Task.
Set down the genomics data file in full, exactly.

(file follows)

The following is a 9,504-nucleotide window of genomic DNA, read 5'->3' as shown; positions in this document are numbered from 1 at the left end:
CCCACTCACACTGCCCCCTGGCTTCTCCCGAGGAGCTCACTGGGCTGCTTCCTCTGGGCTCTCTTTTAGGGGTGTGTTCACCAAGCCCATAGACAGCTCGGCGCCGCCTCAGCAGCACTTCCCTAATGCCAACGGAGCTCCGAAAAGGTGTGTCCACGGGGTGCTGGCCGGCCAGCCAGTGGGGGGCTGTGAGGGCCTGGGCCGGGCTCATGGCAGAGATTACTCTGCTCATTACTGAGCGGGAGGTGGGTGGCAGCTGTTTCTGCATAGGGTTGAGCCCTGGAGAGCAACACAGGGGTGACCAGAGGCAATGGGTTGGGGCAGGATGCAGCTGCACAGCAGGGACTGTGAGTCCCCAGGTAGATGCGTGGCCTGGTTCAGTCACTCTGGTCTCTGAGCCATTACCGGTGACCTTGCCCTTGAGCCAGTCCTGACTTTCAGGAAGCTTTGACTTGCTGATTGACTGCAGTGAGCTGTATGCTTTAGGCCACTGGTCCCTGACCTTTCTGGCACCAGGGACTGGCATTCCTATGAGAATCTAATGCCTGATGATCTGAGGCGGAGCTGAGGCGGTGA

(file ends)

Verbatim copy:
The following is a 9,504-nucleotide window of genomic DNA, read 5'->3' as shown; positions in this document are numbered from 1 at the left end:
CCCACTCACACTGCCCCCTGGCTTCTCCCGAGGAGCTCACTGGGCTGCTTCCTCTGGGCTCTCTTTTAGGGGTGTGTTCACCAAGCCCATAGACAGCTCGGCGCCGCCTCAGCAGCACTTCCCTAATGCCAACGGAGCTCCGAAAAGGTGTGTCCACGGGGTGCTGGCCGGCCAGCCAGTGGGGGGCTGTGAGGGCCTGGGCCGGGCTCATGGCAGAGATTACTCTGCTCATTACTGAGCGGGAGGTGGGTGGCAGCTGTTTCTGCATAGGGTTGAGCCCTGGAGAGCAACACAGGGGTGACCAGAGGCAATGGGTTGGGGCAGGATGCAGCTGCACAGCAGGGACTGTGAGTCCCCAGGTAGATGCGTGGCCTGGTTCAGTCACTCTGGTCTCTGAGCCATTACCGGTGACCTTGCCCTTGAGCCAGTCCTGACTTTCAGGAAGCTTTGACTTGCTGATTGACTGCAGTGAGCTGTATGCTTTAGGCCACTGGTCCCTGACCTTTCTGGCACCAGGGACTGGCATTCCTATGAGAATCTAATGCCTGATGATCTGAGGCGGAGCTGAGGCGGTGA